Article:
Reader/Writer Connection: Get the Easy Stuff Right

While chatting with a local police officer about proper procedure for booking drug offenders in a metropolitan police department, I was pushing for specific details of process and practice, and carefully capturing them in my notes. After reviewing the (admittedly tedious) steps, the officer looked up at me with a bemused wrinkle on his brow and asked, “Why spend all this time? You’re a writer; why don’t you just make something up?”

I wanted to answer with a glib “No. We may extend the known with reasonable speculation or extrapolation, but we start with knowable fact and work from there.” The problem is that such a premise is demonstrably untrue. An enormous number of writers seems to make stuff up out of whole cloth* with little or no attention paid to basic and easily verified underlying facts.

It’s happened to all of us. We’re reading a story and a detail leaps out and slaps us in the face because we know that it’s just not true, and that even cursory research would have shown the folly of the claim. As a reader that drives me nuts because it breaks the illusion and jars me out of the story; it makes me wonder how many other details the author got wrong and undermines my trust in the story. As a writer I know that we sometimes play a little loose with certain facts to accomplish another literary task.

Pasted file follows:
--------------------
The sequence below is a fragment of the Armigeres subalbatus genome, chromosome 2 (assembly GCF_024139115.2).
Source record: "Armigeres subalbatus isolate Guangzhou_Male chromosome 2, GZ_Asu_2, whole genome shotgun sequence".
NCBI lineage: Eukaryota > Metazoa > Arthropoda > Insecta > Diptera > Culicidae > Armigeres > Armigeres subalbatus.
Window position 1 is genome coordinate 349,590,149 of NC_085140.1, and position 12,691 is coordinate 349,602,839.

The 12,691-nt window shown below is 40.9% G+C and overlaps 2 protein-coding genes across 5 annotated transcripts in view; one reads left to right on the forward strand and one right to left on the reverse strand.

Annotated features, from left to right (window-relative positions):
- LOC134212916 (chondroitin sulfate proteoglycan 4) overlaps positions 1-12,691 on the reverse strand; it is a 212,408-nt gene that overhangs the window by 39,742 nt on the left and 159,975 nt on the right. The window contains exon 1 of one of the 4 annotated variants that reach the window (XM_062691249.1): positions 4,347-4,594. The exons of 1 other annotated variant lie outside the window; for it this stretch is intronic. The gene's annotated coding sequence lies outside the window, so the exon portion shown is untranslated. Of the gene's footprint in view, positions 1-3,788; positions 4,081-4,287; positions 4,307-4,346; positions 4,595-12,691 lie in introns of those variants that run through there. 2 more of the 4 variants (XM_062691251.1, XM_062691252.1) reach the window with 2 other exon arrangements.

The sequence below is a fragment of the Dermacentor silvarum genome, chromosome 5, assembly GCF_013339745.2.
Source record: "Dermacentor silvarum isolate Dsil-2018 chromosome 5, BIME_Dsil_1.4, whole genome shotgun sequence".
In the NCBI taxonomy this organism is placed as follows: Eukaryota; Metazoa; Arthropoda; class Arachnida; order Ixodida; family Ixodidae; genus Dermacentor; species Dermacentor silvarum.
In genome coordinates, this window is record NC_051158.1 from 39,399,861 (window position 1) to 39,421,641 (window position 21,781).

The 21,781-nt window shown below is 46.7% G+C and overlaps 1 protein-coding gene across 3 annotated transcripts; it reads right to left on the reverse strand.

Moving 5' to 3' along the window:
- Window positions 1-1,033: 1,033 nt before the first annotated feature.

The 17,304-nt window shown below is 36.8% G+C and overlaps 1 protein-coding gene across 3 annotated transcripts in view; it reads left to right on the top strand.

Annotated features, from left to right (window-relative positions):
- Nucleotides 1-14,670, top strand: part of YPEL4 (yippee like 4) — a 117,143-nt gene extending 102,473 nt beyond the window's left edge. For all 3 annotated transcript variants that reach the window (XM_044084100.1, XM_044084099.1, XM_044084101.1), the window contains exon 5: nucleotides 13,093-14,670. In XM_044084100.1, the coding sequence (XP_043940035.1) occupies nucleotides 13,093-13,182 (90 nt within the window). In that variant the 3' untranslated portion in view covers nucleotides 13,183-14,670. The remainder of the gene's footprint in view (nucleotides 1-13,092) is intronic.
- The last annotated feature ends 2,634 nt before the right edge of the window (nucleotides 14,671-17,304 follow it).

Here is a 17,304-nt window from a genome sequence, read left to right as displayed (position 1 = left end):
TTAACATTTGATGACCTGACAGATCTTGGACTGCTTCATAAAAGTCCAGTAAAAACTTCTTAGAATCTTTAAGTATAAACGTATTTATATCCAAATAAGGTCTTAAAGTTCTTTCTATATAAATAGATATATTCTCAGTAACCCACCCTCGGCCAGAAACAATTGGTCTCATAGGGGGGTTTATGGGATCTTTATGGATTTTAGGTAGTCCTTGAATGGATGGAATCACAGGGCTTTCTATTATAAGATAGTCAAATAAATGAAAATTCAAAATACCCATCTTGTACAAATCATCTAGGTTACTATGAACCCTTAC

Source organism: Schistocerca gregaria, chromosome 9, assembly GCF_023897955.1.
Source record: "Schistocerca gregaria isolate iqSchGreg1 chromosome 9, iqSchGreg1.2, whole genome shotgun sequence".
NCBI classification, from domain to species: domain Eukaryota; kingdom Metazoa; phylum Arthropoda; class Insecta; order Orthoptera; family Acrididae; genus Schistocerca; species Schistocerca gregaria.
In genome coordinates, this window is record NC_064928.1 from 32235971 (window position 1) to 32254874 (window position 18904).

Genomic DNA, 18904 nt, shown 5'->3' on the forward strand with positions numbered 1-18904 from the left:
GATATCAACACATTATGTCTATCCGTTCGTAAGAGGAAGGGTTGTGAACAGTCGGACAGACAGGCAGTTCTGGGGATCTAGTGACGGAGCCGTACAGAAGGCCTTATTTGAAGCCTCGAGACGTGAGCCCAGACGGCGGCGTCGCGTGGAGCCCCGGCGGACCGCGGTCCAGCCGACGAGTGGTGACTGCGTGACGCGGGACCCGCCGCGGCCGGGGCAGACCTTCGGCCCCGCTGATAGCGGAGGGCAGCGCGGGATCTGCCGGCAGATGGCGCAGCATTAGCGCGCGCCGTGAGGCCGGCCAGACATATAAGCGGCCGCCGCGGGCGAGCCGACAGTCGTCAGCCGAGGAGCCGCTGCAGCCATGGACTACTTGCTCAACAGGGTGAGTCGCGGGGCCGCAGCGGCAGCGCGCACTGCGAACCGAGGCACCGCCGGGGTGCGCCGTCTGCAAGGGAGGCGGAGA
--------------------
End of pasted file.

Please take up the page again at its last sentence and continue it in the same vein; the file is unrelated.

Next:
Tension, for example. We’ve all watched the Hollywood movie where a digital display shows the 18-digit password with numbers and letters scrolling quickly by as our intrepid hero runs a crack algorithm to break into the system and stop the villain’s nefarious plan (or, alternatively, the villain is attempting to gain access to national security controls). Suddenly, the fourteenth digit appears, followed almost immediately by the third digit. Then the tenth, eighth, and first. Time is running out! Will we eliminate the threat before the system is hacked and the world ends?

Of course the entire premise is silly. Passwords are all-or-nothing deals, not a game of Mastermind where a helpful computer aids your quest and tells you when you get a single digit correct. If you get it wrong all you see is an error; if you get it wrong more than five times in a row the account is usually automatically locked out and requires manual intervention by someone in IT to re-enable it (an innovation created precisely because of war dialers who used brute force software tools to systematically generate passwords—more than thirty years ago).

In this case, underlying fact is not the point—it’s all about tension. Nothing creates tension like a clock counting down, a cutting laser slowly approaching your face (or other vital areas), a blast door slowly closing, or discovered digits of a password appearing one by one to signal the impending doom of humanity (or at least our hero). Of course the premise is silly. It’s a device, a genre conceit that we’re expected to recognize, wink at, and move on from in breathless anticipation of how the device will be defeated. Hollywood logic.